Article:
I was considering the fact that most employers of I.T. professionals in Perth (and probably generally in Australia) value work experience and tools experience greatly and place little if any value on education and training. In fact, it seems to me that it is easier to get a job if you have fairly unrelated work experience, than it is to get a job if you have a very relevant degree or certification.
When my father was in H.R. for a computer hardware reseller, he often remarked that the applicants for jobs who had work experience were better than those who had just left Uni. Now, my father greatly values education, and has passed on a love of learning to me. However, what he experienced as a recruiter was that Uni graduates too often had unrealistic ideas about how much money they would get straight away, and would turn down jobs (even if they had no job). They rarely get the kind of money they expect because they think that the head knowledge they have is enough to make them better than others who have less training but more industry experience. Another problem is that tertiary institutions are moving away from education and towards training. They are teaching less theory and principles, and are limiting the curricula to tool-specific training.
This has led to increasing numbers of graduates who can use the latest software tools, but have no grounding in the basics of information theory, mathematics and logic. The lucky ones manage to get this education on their own; the unlucky ones find it increasingly difficult to keep up.
I’m convinced that the cause of all this is that it is too easy for anyone and everyone to get degrees from universities. Someone who barely gets passing grades gets the same degree that someone who excels. Employers have experienced too many applicants who have got a degree but can’t function in the workplace. Graduates are flooding the market without knowledge of fundamentals, with no training in critical thinking and logic, with no knowledge except for rules of thumb and one-size-fits-all toolkit tricks. I place the blame for this mostly on the university who bowed to industry pressure and train students in using tools instead of theory. They take the students’ money, give them what they want – a piece of paper, but in the melting pot of recruitment that piece of paper is almost without value when compared with industry experience.
We need a new university, or a new attitude to what it is that a university is meant to provide. This new university would be run according to the following guiding principles:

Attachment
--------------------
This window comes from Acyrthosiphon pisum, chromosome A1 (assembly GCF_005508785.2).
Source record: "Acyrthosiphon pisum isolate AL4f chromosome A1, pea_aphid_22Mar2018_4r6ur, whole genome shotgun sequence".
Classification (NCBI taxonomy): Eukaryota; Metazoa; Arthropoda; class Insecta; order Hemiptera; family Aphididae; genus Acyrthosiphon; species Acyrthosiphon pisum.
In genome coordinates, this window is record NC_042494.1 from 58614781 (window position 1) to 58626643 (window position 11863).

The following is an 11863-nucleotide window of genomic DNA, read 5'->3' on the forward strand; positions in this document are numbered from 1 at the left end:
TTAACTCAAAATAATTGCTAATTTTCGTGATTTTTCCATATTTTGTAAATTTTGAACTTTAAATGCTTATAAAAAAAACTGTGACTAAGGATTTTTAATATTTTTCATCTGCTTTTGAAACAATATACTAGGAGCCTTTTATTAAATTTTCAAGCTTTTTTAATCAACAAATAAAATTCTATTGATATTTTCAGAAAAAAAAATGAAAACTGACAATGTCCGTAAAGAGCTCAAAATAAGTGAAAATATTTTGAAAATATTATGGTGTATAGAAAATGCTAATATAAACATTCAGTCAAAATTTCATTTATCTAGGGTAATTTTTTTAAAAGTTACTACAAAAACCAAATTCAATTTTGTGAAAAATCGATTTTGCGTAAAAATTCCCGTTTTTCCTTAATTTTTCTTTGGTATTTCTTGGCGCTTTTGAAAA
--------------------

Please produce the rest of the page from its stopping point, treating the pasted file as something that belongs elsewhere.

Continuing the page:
- All classes will be grounded in theory and fundamentals. The teaching of tools and specific technologies will take lower priority, and will be used to further the education of the principles, rather than as an end in themselves.
- Only those students who truly demonstrate a mastery of the concepts taught in a class can pass. If an entire class fails, so be it.
- Students may take and re-take a class as many times as they like (and pay for).
- Recruitment of lecturers will be based on their knowledge of and experience with the fundamental concepts of the relevant discipline. They must be willing to continue their own education.
- All lecturers will be given continuous training, with a focus on how to educate (as opposed to just dumping material or focussing only on tools).
- More than half the subjects required to obtain a degree will be devoid of tool- or technology- specific content. Certifications in particular technologies may be provided, but these will not be requirements for any degree.
- Only the best students, those who put the effort in and learn, who demonstrate not just familiarity with, but high competence with the concepts, will graduate.
All the above, but especially the last one, will serve to increase the value of a degree from this university. The goal would be that if an employer sees that an applicant has a degree from this university, they will instantly place that applicant on the top of the pile; if an employee gains a degree or certificate, they will be preferred for promotion and advancement. The reputation of this university will suffer from disillusioned students who will mark it as a “difficult” university – one which almost seems unfair in its refusal to give a little. It will, however, gain a reputation amongst employers for producing only the best graduates. The ones that survive will be sought out by recruiters local and abroad even before they graduate.
An impossible ideal, perhaps? I don’t know – and I wonder if this university would suffer from a financial disadvantage due to (a) lower graduate numbers due to its reputation; and (b) lower government funding due to any artificial ratings based on pass/fail rates (I don’t know whether this is true or not, though). I do know, however, that this is what employers will want and need, and that this is what students want and need – a degree that has real value.
What do you think?